During the week of October 5-11, Dr. Howard D. White from Drexel University's College of Information Science was a Distinguished Visitor at the University of Alberta's School of Library and Information Studies. He presented three excellent lectures during this time period.
The first lecture was on the use of author-centered citation data. This lecture explained the use of citation data with reference to determination of the utility and impact of various publications in a particular research field and beyond. He referenced his article: Bibliogram that he wrote for wikipedia in his talk. He also taught us about a tool that can be used with Google Scholar to be a citation analyst: Publish or Perish. Dialog and Web of Science are other options for citation analysis, however each tool provides different citation data depending on what is being tracked, whether it is references or actual articles cited. These tools can be used to help determine who the top people are in a particular area, as citation counts can be said to measure impact.
There were two aspect of his talk that I found the most interesting. The first was the fact that the log counts of different authors can be useful in determining their fame. Log counts are used because it is the order of magnitude that is important. 1-10 citations is obscure, 11-100 is an author recognized in a specialty, 101-1000 is well-known in a discipline, 1001-10000 is well known cross-disciplines, and 10000+ citations is world famous. This was easily discernible when we looked at particular examples. I recognized nearly all the names listed in the category 5 on his Log Reputation Scale (10001-100000), but didn't recognize any of the names listed in category 1 (with each category in between varying as indicated above. So this seemed to hold true.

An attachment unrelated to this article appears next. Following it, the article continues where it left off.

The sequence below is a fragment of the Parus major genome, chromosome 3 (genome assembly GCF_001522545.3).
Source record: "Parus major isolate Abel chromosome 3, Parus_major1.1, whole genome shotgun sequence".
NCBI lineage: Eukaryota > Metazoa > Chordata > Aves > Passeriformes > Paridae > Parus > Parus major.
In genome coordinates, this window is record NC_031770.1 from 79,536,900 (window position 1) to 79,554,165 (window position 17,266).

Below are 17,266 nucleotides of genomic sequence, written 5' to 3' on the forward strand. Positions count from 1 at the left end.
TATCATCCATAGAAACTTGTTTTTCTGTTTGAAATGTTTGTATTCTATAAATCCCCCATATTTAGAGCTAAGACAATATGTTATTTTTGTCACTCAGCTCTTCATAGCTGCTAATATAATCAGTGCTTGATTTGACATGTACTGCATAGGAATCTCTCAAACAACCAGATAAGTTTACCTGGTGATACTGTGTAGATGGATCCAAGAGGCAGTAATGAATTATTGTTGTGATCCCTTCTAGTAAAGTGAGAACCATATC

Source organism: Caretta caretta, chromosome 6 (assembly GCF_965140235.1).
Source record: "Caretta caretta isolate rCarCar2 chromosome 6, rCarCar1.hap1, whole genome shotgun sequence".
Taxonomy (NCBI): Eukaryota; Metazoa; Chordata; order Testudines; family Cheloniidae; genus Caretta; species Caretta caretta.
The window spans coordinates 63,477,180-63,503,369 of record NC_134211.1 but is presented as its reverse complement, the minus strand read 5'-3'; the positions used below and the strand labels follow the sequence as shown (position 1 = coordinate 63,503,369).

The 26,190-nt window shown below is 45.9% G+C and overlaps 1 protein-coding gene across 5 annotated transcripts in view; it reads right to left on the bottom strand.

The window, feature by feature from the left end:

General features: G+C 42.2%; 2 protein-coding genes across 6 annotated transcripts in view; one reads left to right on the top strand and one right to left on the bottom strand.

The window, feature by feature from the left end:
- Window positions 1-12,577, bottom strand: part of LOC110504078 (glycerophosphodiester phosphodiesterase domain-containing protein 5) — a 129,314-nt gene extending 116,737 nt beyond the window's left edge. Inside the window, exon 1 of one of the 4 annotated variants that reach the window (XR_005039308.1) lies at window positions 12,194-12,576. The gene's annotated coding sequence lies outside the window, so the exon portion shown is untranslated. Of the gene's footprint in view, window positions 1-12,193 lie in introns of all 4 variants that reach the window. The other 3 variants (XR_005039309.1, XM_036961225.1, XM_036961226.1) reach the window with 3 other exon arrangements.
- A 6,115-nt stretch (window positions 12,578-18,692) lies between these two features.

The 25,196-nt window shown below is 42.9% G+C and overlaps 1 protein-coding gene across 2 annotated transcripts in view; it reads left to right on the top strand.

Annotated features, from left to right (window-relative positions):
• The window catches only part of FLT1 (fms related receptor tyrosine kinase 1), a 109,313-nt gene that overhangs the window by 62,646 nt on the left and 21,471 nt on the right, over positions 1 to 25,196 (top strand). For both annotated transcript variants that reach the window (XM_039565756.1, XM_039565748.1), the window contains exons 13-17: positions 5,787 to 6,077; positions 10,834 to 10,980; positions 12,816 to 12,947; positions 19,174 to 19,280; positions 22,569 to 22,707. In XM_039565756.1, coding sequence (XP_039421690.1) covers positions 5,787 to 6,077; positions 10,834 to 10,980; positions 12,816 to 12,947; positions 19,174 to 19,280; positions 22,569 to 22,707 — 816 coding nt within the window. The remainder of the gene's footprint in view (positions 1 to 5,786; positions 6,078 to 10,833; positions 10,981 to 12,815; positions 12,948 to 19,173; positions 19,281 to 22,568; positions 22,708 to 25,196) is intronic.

The second aspect that I found interesting was the fact that he listed there to be three components of citation identities. Firstly, self-citation is almost always in the top rank (or tied). Secondly, recitation (where one author is cited more than once) indicates major influences. Finally single citation indicates broadness of influences. Using these three components one can look at three citation styles of identity: what Dr. White described as scientific paper style citation where there is lots of recitation, wide-ranging essay style where there are many citees but little recitation, and literature review style where there is lots of both.
I realize that I'm writing this a fair bit after the fact, but I really did enjoy his lectures, and knew that very few people saw this first lecture of his and so I thought I would share some of what I learned with anyone who might just be interested.
On a closer examination of Dr. Howard D. White's website, I noticed a particular web page that caught my attention: On Librarians which references many librarians' depictions in popular media. While many of his links are broken, I find this train of thought to be a most interesting one to follow. What other depictions of librarians are there in popular culture, I wondered? Upon a quick Google search, I found this intriguing site listing films in which librarians or libraries feature prominently.
The idea of a librarian is found in many elements of our popular culture, which is an aspect of librarianship I never really paid much attention to before. While I am now tempted to have a library-movie watching night or spend more time procrastinating more important things, what I realize is that the perception of what a librarian is, does, and can do is strongly influenced by popular culture. Perhaps I (and others in or contemplating an MLIS or equivalent) should better take this into account when looking at job prospects and otherwise in the coming months/years etc.